Joachim Löw is preparing for his seventh major tournament in charge of Germany, and will be hoping to lift a second trophy after the 2014 FIFA World Cup. - © Simon Hofmann/Bongarts/Getty Images
Joachim Löw is preparing for his seventh major tournament in charge of Germany, and will be hoping to lift a second trophy after the 2014 FIFA World Cup. - © Simon Hofmann/Bongarts/Getty Images
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Germany draw France and Portugal at UEFA Euro 2020

Germany have been drawn in a blockbuster Group F against reigning world champions France and holders Portugal at UEFA Euro 2020, with their fourth opponent to be determined after the play-offs in March.

As top seeds and hosts, Germany were guaranteed to be drawn into Group F, with Munich one of 12 cities welcoming the first pan-European competition organised by UEFA. Die Mannschaft will play all three of their group matches at Bayern Munich's Allianz Arena: France on 16 June, Portugal on 20 June and their remaining opponents on 24 June.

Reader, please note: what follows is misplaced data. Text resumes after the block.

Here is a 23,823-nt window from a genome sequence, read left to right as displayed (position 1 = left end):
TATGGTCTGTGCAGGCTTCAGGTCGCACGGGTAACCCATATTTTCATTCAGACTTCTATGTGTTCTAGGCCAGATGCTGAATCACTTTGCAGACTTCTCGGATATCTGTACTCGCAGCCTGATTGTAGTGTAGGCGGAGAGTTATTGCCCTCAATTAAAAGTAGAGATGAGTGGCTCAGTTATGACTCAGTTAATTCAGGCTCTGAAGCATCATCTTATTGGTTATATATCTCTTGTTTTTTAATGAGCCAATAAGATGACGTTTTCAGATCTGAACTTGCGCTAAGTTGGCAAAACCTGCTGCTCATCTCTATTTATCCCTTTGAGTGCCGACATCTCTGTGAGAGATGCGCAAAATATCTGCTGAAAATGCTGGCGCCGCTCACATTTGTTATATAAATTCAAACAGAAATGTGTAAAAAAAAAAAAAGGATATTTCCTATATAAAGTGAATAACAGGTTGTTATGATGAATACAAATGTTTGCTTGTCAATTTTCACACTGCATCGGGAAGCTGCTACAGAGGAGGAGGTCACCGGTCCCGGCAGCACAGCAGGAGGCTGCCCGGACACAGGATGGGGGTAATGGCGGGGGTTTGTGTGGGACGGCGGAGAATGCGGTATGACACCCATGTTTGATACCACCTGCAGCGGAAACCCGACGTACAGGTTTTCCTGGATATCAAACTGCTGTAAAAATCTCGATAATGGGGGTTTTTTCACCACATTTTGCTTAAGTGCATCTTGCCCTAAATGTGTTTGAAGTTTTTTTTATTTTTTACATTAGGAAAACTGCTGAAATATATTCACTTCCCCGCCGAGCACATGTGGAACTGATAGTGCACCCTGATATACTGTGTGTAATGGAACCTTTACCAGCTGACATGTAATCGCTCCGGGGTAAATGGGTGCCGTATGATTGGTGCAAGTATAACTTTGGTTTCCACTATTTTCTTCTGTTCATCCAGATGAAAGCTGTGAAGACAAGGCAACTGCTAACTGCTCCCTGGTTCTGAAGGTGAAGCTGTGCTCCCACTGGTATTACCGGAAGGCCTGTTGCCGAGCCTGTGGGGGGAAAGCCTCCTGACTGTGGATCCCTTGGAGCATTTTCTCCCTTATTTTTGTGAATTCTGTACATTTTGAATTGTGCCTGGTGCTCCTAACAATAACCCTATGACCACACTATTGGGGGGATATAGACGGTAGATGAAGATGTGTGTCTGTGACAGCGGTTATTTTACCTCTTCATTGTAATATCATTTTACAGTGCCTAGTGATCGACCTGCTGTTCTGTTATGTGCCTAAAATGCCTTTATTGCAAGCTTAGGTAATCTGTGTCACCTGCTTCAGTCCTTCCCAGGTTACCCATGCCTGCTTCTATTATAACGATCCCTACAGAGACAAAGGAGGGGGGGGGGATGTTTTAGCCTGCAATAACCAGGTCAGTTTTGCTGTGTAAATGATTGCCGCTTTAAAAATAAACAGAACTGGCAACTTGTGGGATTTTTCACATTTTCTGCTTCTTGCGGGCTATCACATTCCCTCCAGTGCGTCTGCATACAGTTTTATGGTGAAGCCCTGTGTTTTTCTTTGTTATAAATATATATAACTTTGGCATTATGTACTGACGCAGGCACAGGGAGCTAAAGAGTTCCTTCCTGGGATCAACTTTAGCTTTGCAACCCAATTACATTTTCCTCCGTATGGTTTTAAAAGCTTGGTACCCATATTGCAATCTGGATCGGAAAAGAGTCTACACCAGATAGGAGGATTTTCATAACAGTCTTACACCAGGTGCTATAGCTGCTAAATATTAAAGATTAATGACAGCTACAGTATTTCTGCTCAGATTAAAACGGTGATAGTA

Germany and France have crossed swords at two of their last three major tournaments, with Joachim Löw's men ousting Les Bleus on their way to winning the 2014 FIFA World Cup. Their last competitive meeting with Portugal also came at that tournament, as they romped to a 4-0 victory in the group stage.

France and Portugal have plenty of talent but they will have to keep an eye on the likes of Bayern forward Serge Gnabry, who scored a team-high eight goals during qualifying and will no doubt be relishing the prospect of playing on home soil.

The fourth team in the group will be the winner of play-off path A or D. Germany, France and Portugal could therefore be joined by Iceland, Bulgaria, Hungary, Georgia, North Macedonia, Kosovo or Belarus. The three other Group F games will be played at the Puskas Arena in Budapest, Hungary.

Germany have qualified for every edition of the European Championship since lifting the trophy on their debut in 1972. They also won the tournament in 1980 and 1996, making them the joint-most successful team in Euro history alongside Spain.

Under former president Michel Platini, UEFA decided to mark its 60th anniversary by organising Euro 2020 in 12 different countries, but current boss Aleksander Ceferin has confirmed that the format will be a one-off. Germany has already been awarded the hosting rights for Euro 2024, and will welcome the competition for the second time after 1988.